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Cross-sectional assessment of patient attitudes towards participation in clinical trials: does making results publicly available matter?
  1. Christopher W Jones1,
  2. Valerie A Braz1,
  3. Stephen M McBride1,
  4. Brian W Roberts1,
  5. Timothy F Platts-Mills2
  1. 1Department of Emergency Medicine, Cooper Medical School of Rowan University, Camden, New Jersey, USA
  2. 2Department of Emergency Medicine, University of North Carolina Chapel Hill, Chapel Hill, North Carolina, USA
  1. Correspondence to Dr Christopher Jones; jones-christopher{at}


Objectives Previous studies have shown that a majority of patients cite altruistic motives, such as contributing to generalisable medical knowledge, as factors motivating clinical trial participation. We sought to examine the impact of making trial results publicly available on patients' willingness to participate in clinical research.

Design Cross-sectional analysis using a questionnaire developed by a panel with expertise in publication bias, informed consent and survey design.

Setting A single urban, academic emergency department (ED) in the Northeastern USA.

Participants 799 ED patients.

Outcome Measures We assessed (1) participants' attitudes towards clinical trial participation, and (2) the impact of whether study results would eventually be made publicly available or not on willingness to participate in a trial.

Results Of 799 patients surveyed, 36% (95% CI 32% to 39%) reported that they would generally like to participate in a trial, and another 50% (95% CI 47% to 54%) reported that they would consider participation depending on study details. For the majority of participants, the publication of trial results was either important (36%; 95% CI 33% to 40%) or very important (48%; 95% CI 44% to 51%). Most (63%; 95% CI 59% to 66%) reported they would be less likely to participate in a trial if investigators had not publicly released results from a prior study. Additionally, 85% (95% CI 82% to 87%) felt that it was important or very important to receive information about the publication track record of sponsors and investigators during the informed consent process.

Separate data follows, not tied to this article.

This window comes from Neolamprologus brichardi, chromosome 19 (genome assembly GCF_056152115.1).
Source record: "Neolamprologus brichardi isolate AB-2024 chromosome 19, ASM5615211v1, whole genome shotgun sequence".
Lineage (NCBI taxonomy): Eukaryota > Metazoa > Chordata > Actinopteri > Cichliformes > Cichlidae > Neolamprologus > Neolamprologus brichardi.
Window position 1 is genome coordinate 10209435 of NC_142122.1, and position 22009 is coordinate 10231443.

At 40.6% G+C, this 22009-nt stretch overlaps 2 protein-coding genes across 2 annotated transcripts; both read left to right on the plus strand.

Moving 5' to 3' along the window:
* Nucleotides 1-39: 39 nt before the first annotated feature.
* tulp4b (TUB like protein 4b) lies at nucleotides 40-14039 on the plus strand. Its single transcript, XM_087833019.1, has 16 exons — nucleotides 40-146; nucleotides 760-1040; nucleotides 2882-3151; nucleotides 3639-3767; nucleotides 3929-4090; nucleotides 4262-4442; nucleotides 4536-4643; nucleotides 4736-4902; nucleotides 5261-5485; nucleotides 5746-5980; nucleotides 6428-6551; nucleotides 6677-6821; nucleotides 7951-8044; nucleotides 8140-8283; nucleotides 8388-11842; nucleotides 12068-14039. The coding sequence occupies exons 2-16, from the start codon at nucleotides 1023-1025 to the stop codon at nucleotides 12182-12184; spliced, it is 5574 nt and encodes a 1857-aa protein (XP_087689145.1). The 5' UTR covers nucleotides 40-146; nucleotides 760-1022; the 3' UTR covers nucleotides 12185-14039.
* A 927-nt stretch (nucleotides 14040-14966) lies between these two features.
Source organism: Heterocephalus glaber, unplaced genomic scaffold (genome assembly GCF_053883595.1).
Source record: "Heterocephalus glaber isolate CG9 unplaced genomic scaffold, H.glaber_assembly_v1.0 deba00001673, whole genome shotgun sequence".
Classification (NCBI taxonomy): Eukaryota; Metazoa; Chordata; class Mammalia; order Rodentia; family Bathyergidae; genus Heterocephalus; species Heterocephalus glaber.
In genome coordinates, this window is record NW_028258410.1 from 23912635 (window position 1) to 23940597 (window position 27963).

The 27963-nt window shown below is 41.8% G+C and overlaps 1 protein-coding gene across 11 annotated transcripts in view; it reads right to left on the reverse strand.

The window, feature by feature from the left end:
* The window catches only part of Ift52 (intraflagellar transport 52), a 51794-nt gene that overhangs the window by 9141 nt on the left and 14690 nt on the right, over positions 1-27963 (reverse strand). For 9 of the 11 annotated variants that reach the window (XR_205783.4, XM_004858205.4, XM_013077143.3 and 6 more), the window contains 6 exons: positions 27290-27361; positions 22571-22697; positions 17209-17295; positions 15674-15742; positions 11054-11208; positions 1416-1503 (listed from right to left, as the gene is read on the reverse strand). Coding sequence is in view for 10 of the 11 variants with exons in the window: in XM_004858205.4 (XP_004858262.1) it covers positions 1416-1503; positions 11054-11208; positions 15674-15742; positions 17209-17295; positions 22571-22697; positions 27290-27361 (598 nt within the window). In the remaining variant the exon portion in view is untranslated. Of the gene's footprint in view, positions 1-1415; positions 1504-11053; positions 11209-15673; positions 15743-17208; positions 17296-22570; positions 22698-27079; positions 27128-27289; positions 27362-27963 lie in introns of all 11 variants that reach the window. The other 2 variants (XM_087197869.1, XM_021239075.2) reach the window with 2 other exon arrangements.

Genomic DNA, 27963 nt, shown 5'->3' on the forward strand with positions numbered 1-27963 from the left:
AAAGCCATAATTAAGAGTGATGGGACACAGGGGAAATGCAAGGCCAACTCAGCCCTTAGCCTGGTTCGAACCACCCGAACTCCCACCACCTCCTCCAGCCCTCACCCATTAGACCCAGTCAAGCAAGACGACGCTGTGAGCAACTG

Conclusions The majority of patients in this sample would consider participation in a clinical trial. Patients value the public release of trial results, and believe that the informed consent process should address the possibility of non-publication.

  • trial registration
  • publication bias
  • informed consent

This is an Open Access article distributed in accordance with the Creative Commons Attribution Non Commercial (CC BY-NC 4.0) license, which permits others to distribute, remix, adapt, build upon this work non-commercially, and license their derivative works on different terms, provided the original work is properly cited and the use is non-commercial. See:

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  • Contributors CWJ conceived the study idea, performed data analysis, and drafted the manuscript. CWJ, VAB, BWR, and TFP-M designed the study. SMM and VAB performed data collection. All authors contributed to critical revision of the manuscript. All authors read and approved the final manuscript.

  • Funding This research received no specific grant from any funding agency in the public, commercial or not-for-profit sectors.

  • Competing interests CWJ is an investigator on studies sponsored by Janssen, Astra Zeneca and Roche Diagnostics.

  • Ethics approval Cooper Hospital Institutional Review Board.

  • Provenance and peer review Not commissioned; externally peer reviewed.

  • Data sharing statement Requests for access to the complete data set may be sent to the corresponding author CWJ at

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